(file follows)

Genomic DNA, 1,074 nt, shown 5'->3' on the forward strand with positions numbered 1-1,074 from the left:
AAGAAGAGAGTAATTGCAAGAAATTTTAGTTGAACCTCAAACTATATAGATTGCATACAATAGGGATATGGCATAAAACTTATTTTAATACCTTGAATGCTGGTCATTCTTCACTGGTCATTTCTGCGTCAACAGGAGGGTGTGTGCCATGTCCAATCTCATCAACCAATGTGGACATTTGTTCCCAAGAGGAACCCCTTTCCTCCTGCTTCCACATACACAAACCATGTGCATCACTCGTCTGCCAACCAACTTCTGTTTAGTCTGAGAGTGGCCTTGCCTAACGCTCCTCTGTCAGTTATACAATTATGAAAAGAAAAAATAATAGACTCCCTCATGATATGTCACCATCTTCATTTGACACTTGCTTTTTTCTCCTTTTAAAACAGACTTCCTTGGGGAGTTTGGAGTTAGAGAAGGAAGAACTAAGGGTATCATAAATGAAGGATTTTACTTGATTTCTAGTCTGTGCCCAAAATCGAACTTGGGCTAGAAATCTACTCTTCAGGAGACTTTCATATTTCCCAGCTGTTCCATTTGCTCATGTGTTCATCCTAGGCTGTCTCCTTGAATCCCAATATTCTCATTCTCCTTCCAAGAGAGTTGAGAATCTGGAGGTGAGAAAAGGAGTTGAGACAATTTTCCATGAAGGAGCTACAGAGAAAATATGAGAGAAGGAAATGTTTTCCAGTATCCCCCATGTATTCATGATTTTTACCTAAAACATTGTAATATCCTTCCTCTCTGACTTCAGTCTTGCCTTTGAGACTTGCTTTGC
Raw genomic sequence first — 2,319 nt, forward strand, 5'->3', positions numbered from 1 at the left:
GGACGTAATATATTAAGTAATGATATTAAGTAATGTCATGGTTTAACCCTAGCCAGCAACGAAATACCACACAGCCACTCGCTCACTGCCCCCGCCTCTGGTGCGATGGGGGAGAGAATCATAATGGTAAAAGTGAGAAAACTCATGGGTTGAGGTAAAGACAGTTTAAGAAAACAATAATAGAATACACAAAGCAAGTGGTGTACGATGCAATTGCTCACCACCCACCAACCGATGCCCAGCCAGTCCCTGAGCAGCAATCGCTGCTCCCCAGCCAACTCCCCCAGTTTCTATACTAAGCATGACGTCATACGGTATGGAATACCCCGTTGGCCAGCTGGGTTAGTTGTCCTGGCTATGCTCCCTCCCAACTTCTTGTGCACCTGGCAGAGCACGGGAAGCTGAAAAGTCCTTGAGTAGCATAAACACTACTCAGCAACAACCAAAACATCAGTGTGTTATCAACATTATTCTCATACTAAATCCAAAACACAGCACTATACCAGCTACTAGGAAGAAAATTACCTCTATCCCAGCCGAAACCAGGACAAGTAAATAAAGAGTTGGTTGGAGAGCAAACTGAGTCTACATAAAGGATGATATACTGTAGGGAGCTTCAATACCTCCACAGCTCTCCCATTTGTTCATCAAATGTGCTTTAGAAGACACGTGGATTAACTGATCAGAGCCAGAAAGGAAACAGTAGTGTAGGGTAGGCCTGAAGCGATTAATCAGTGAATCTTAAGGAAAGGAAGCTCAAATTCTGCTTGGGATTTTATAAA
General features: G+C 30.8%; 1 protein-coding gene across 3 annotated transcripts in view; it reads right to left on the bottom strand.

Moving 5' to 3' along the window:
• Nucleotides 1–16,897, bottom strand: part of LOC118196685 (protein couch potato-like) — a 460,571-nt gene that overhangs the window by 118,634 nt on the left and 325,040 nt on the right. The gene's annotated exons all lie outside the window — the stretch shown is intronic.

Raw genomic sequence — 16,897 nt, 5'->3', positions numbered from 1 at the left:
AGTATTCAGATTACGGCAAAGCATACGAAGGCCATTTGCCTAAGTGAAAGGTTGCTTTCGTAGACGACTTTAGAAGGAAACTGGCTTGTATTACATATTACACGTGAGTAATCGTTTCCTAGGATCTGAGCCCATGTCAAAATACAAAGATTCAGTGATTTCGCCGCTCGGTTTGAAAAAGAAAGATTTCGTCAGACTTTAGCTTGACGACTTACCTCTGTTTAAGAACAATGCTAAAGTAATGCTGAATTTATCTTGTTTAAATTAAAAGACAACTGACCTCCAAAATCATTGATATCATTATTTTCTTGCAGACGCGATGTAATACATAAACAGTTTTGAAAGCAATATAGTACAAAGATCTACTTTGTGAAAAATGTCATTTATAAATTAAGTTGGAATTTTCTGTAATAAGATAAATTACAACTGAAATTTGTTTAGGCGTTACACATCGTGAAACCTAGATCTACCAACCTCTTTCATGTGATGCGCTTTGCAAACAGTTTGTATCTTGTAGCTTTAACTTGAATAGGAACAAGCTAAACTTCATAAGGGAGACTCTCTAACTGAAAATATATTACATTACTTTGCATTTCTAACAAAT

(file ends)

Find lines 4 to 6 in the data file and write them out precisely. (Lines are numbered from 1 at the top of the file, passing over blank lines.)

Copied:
GGACGTAATATATTAAGTAATGATATTAAGTAATGTCATGGTTTAACCCTAGCCAGCAACGAAATACCACACAGCCACTCGCTCACTGCCCCCGCCTCTGGTGCGATGGGGGAGAGAATCATAATGGTAAAAGTGAGAAAACTCATGGGTTGAGGTAAAGACAGTTTAAGAAAACAATAATAGAATACACAAAGCAAGTGGTGTACGATGCAATTGCTCACCACCCACCAACCGATGCCCAGCCAGTCCCTGAGCAGCAATCGCTGCTCCCCAGCCAACTCCCCCAGTTTCTATACTAAGCATGACGTCATACGGTATGGAATACCCCGTTGGCCAGCTGGGTTAGTTGTCCTGGCTATGCTCCCTCCCAACTTCTTGTGCACCTGGCAGAGCACGGGAAGCTGAAAAGTCCTTGAGTAGCATAAACACTACTCAGCAACAACCAAAACATCAGTGTGTTATCAACATTATTCTCATACTAAATCCAAAACACAGCACTATACCAGCTACTAGGAAGAAAATTACCTCTATCCCAGCCGAAACCAGGACAAGTAAATAAAGAGTTGGTTGGAGAGCAAACTGAGTCTACATAAAGGATGATATACTGTAGGGAGCTTCAATACCTCCACAGCTCTCCCATTTGTTCATCAAATGTGCTTTAGAAGACACGTGGATTAACTGATCAGAGCCAGAAAGGAAACAGTAGTGTAGGGTAGGCCTGAAGCGATTAATCAGTGAATCTTAAGGAAAGGAAGCTCAAATTCTGCTTGGGATTTTATAAA
General features: G+C 30.8%; 1 protein-coding gene across 3 annotated transcripts in view; it reads right to left on the bottom strand.

Moving 5' to 3' along the window: